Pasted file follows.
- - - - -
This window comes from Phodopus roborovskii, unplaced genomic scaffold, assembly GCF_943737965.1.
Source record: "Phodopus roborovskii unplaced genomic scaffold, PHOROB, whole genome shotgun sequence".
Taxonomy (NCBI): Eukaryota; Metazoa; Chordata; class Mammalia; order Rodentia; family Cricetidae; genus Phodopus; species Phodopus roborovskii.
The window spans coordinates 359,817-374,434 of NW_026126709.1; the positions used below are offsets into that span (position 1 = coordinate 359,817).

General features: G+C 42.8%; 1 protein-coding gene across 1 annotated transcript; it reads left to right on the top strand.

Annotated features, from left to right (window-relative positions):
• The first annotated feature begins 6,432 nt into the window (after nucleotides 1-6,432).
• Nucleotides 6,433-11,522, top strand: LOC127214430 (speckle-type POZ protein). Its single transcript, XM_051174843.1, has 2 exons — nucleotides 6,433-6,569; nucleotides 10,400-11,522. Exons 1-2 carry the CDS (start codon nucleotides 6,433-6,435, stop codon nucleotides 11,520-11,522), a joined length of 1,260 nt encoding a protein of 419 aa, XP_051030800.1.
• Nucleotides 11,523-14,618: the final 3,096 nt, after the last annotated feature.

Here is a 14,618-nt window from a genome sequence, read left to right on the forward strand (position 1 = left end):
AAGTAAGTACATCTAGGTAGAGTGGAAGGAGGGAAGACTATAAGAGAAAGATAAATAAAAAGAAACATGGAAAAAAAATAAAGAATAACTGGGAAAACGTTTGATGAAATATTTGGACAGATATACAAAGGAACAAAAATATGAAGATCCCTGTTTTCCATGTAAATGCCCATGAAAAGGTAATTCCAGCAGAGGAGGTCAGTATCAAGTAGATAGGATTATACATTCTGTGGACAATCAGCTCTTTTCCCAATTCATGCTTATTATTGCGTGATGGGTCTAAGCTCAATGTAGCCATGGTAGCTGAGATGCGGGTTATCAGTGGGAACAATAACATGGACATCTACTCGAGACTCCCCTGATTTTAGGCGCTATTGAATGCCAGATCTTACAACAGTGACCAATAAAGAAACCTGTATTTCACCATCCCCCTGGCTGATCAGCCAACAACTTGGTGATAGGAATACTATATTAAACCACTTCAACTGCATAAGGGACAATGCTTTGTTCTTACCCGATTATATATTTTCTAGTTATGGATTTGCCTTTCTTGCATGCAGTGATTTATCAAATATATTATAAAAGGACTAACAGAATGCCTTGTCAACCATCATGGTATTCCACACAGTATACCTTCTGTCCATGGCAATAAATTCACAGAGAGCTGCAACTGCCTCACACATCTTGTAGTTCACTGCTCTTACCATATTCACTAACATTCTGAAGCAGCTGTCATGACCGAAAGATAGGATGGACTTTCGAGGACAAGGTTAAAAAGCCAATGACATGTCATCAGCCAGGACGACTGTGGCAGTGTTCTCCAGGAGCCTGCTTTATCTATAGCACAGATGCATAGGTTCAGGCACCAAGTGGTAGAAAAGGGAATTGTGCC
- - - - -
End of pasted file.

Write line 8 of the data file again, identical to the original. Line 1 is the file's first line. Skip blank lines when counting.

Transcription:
• Nucleotides 6,433-11,522, top strand: LOC127214430 (speckle-type POZ protein). Its single transcript, XM_051174843.1, has 2 exons — nucleotides 6,433-6,569; nucleotides 10,400-11,522. Exons 1-2 carry the CDS (start codon nucleotides 6,433-6,435, stop codon nucleotides 11,520-11,522), a joined length of 1,260 nt encoding a protein of 419 aa, XP_051030800.1.